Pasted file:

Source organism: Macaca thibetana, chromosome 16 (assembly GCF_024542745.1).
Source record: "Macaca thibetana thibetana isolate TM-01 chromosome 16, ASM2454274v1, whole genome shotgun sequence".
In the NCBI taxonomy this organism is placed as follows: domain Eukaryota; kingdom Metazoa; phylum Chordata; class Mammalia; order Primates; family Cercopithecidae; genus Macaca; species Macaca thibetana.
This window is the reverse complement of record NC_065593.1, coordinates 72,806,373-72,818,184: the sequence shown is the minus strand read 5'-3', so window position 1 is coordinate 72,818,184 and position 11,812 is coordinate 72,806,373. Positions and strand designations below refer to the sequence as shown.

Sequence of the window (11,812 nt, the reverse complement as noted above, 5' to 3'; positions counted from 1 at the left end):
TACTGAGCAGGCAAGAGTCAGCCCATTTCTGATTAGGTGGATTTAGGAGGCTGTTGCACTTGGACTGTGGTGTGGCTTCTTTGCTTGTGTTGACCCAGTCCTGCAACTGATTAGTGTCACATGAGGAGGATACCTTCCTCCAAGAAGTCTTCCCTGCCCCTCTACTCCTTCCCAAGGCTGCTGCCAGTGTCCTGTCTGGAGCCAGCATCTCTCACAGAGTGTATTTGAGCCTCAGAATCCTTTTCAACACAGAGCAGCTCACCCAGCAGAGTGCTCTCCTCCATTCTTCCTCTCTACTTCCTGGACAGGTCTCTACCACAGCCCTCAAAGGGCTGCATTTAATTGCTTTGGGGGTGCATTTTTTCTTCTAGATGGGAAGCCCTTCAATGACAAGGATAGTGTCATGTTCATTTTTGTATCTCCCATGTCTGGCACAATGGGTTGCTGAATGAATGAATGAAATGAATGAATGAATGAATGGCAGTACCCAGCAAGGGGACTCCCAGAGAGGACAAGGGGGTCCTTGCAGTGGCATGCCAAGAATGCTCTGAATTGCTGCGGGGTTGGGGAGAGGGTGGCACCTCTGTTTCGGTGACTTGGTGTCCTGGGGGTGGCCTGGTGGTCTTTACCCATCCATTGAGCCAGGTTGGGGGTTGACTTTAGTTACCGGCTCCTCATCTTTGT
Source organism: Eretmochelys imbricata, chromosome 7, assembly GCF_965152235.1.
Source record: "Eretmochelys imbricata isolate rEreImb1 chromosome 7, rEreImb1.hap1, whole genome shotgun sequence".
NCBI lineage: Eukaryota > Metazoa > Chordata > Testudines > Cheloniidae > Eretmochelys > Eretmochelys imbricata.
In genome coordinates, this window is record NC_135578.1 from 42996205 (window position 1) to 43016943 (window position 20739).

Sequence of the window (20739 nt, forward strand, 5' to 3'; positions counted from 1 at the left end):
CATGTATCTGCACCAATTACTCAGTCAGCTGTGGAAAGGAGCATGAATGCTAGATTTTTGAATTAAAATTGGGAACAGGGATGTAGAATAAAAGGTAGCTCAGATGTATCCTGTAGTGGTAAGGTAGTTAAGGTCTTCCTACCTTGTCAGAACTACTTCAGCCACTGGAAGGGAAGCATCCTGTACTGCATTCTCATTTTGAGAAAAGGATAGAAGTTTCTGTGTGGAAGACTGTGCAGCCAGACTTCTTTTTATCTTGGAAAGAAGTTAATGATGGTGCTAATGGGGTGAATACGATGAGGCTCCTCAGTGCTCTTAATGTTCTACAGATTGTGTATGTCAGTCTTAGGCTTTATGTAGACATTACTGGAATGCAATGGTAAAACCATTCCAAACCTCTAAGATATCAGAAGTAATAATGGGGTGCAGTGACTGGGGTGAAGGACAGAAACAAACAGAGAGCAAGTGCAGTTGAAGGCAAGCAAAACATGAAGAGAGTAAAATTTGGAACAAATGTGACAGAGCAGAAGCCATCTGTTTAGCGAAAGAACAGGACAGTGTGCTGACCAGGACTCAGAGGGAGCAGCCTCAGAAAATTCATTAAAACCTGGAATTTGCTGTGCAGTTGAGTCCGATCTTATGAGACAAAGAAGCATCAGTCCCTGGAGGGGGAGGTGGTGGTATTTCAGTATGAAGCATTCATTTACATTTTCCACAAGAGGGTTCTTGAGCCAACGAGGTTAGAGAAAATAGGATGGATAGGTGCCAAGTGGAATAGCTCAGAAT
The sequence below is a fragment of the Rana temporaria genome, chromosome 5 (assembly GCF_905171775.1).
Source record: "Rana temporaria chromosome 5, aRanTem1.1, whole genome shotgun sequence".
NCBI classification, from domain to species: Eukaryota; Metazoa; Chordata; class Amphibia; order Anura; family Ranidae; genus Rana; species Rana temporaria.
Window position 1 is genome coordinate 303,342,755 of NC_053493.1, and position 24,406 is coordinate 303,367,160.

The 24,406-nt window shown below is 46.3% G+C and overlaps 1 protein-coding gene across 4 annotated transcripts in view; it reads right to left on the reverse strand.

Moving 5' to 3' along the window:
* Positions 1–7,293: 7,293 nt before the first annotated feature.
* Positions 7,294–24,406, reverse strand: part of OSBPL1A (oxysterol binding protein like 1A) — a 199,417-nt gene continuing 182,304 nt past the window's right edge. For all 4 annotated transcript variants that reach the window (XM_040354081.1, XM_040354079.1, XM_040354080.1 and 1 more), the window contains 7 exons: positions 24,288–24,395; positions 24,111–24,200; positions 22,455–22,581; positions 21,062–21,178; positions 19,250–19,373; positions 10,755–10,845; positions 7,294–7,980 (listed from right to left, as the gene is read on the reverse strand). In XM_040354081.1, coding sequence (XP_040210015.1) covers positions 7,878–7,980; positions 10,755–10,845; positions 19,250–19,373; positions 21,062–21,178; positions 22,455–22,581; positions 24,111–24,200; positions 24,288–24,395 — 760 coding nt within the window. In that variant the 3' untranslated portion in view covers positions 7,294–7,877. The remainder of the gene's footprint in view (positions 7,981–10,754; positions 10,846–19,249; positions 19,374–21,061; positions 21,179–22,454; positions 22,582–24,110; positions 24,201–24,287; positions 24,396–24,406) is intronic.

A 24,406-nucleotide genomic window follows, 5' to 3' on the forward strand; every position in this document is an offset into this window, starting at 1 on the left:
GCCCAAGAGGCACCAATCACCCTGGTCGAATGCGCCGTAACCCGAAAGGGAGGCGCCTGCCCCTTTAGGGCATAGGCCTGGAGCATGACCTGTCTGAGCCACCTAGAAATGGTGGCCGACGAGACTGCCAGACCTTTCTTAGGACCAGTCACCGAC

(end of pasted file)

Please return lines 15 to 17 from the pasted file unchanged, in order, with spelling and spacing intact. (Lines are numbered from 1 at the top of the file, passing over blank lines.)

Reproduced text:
NCBI classification, from domain to species: Eukaryota; Metazoa; Chordata; class Amphibia; order Anura; family Ranidae; genus Rana; species Rana temporaria.
Window position 1 is genome coordinate 303,342,755 of NC_053493.1, and position 24,406 is coordinate 303,367,160.

The 24,406-nt window shown below is 46.3% G+C and overlaps 1 protein-coding gene across 4 annotated transcripts in view; it reads right to left on the reverse strand.